“When you add up the medical expenses for 30,000 NEW patients a month… insurance companies are paying quite a bit to the one company behind it.

“It comes out to $30.2 billion in new revenue for the company I’m talking about today.

“That alone could double the stock.

“But with 36 drugs in its pipeline, we could easily see this sort of revenue explosion again and again… even if just a handful of those 36 drugs pass FDA approval.

“That’s why we believe this stock is an easy triple.”

I know what you’re thinking — $30.2 billion in new revenue, and the stock only doubles because of that? This must be a gigantic company. And it is, here Oxford Club is teasing: Gilead Sciences (GILD), maker of Sovaldi (which is the Hepatitis C drug whose chemical formula matches the “miracle molecule”) and Harvoni.

GILD is indeed, as teased, on track to maybe having the best-selling drug in the world as the needs of millions of HCV sufferers are finally met, and is expanding quickly across the globe — though I don’t know that it’s gospel that “insurance companies love the ‘miracle molecule.'” There is obviously a strong argument to be made for stopping Hepatitis C before it becomes even more expensive for insurers, but governments and some insurance companies are also balking at the high cost of Sovaldi and Harvoni and the other new HCV drugs from Gilead and others. Often, these drugs — solely because of their very high cost — are available only with preapproval, or are being restricted to patients who are already in desperate straits with cirrhosis or other serious HCV complications or symptoms (many of the people who have Hepatitis C have lived with it for decades and are arguably not yet in crisis, and millions likely don’t yet know that they have the virus). The big price tag for these drugs, which are widely acknowledged to be fantastically (or miraculously, if you prefer) effective, has also really primed the pump for the more recent debates about drug profiteering and price controls, helping to bring down stocks throughout the biotech sector.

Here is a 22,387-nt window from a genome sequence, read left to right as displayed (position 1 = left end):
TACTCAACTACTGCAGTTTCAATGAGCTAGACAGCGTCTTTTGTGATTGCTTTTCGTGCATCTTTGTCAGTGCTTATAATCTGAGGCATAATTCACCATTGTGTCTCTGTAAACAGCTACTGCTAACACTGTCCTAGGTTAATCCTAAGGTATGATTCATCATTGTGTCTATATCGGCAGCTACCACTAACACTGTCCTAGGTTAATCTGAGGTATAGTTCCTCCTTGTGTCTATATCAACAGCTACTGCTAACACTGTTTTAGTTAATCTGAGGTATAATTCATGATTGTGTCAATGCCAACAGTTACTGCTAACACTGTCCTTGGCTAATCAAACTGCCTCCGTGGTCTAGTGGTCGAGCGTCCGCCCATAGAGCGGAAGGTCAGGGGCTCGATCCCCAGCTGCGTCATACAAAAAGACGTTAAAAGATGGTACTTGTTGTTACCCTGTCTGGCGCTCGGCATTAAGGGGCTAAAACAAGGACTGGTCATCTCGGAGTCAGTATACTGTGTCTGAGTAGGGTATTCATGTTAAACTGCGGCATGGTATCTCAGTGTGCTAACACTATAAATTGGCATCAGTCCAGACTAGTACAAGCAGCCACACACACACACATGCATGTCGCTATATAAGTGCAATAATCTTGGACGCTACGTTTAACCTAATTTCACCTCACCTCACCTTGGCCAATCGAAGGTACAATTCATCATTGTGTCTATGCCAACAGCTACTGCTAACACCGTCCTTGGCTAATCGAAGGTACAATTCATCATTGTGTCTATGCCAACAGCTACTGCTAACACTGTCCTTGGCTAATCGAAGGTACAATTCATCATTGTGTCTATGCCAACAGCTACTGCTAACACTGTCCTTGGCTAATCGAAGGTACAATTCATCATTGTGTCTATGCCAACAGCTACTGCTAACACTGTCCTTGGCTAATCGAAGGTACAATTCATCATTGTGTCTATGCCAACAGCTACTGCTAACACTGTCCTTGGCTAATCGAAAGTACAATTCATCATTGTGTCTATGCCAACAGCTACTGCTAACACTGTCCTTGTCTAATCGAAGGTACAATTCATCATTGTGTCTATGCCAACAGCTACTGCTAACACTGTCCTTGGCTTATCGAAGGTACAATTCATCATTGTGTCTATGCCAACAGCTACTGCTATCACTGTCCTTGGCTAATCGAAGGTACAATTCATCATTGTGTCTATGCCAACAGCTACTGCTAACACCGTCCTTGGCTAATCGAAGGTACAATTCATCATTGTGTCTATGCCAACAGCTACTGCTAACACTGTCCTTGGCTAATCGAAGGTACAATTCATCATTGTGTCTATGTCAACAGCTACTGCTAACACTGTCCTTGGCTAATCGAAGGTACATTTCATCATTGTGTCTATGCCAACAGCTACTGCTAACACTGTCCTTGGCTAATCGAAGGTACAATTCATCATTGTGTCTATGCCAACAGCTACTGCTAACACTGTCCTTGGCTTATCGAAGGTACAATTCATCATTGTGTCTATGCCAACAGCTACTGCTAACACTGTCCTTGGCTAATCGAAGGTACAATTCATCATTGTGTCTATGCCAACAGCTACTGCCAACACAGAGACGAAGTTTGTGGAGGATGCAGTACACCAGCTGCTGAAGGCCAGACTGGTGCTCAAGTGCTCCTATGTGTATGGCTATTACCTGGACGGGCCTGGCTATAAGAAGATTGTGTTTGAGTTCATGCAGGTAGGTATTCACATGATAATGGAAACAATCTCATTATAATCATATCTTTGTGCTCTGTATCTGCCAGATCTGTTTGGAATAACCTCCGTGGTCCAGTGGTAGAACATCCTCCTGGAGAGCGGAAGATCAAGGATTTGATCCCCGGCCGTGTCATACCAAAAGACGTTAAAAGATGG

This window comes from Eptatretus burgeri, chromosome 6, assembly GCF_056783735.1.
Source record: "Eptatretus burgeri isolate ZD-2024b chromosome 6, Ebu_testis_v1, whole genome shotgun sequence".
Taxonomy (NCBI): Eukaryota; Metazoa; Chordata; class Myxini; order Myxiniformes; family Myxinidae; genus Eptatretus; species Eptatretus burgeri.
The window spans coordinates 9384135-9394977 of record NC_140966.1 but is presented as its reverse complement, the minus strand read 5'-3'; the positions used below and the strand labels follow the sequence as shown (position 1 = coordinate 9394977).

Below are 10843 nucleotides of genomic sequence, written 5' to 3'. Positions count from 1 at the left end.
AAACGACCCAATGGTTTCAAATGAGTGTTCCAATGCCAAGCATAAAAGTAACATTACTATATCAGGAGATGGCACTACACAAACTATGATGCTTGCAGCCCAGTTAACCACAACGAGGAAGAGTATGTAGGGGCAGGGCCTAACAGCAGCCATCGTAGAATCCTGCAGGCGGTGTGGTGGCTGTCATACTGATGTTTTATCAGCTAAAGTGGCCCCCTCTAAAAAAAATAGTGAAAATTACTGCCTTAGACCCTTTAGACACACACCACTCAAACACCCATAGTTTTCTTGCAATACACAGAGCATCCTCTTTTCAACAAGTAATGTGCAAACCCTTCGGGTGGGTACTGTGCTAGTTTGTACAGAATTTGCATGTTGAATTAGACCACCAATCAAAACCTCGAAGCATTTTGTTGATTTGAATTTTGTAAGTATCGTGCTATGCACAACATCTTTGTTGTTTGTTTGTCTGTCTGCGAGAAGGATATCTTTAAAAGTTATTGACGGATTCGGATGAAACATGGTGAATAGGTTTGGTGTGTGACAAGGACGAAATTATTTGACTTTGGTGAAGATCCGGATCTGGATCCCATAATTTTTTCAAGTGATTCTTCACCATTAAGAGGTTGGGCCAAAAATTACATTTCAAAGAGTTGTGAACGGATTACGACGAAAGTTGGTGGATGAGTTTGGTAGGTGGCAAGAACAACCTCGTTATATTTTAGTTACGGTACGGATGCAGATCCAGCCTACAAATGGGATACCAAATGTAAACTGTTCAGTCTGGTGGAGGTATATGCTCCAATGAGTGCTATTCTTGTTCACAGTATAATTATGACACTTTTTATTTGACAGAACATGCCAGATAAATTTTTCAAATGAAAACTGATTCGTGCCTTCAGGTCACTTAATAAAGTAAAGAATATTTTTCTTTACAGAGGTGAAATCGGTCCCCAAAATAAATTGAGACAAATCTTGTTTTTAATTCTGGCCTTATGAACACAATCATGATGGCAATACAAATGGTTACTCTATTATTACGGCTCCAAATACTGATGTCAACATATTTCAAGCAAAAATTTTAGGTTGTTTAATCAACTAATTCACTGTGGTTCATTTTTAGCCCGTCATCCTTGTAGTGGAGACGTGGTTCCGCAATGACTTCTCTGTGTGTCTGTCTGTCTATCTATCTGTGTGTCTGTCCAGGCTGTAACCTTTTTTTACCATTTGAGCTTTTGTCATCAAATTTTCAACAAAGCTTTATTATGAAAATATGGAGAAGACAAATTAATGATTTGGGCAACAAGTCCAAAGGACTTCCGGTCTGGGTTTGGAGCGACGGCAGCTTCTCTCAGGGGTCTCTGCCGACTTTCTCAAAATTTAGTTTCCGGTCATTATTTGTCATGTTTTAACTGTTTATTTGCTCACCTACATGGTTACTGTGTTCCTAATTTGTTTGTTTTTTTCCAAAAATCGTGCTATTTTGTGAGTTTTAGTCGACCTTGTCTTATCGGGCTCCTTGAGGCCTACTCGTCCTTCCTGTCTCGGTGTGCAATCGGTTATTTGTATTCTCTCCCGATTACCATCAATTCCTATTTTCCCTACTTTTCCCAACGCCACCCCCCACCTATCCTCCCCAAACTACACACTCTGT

So it’s not an easy answer like “miracle cure equals huge payday” — Gilead has grown to this point largely because of the huge HCV market and the promise of Sovaldi and Harvoni, and they are indeed generating huge revenue numbers right now. The market cap is now, after a bit of a dip along with most biotechs over the last couple months, down to about $145 billion after peaking at $175 billion back in June. Sales hit about $25 billion last year and are expected to be $31 billion this year, with analysts forecasting $31 billion in 2016… so while they have a couple hot drugs that are selling hugely well, and ramping up sales perhaps faster than any other drug in history, they’re a substantial amount of skepticism, it appears, about whether or not they’ll be able to turn that into more growth.

Which is why GILD looks awfully cheap on a PE basis, particularly for an exciting, headline-generating biotech stock — it’s only trading for 10X earnings, and they don’t have any debt to speak of… and they also have a fully-stocked pipeline of other drugs in development. The worry, really, is that once you’ve got your huge payday from curing HCV in this giant wave of sales for Sovaldi and Harvoni, what’s next? And if insurers really use the huge ticket price of those drugs (and the rage over the much less justifiable prices of many drugs from other companies) to play hardball on pricing, or the government ends up actually getting involved and instituting drug price controls for Medicaid or Medicare patients, then the profits could be substantially lower than expected.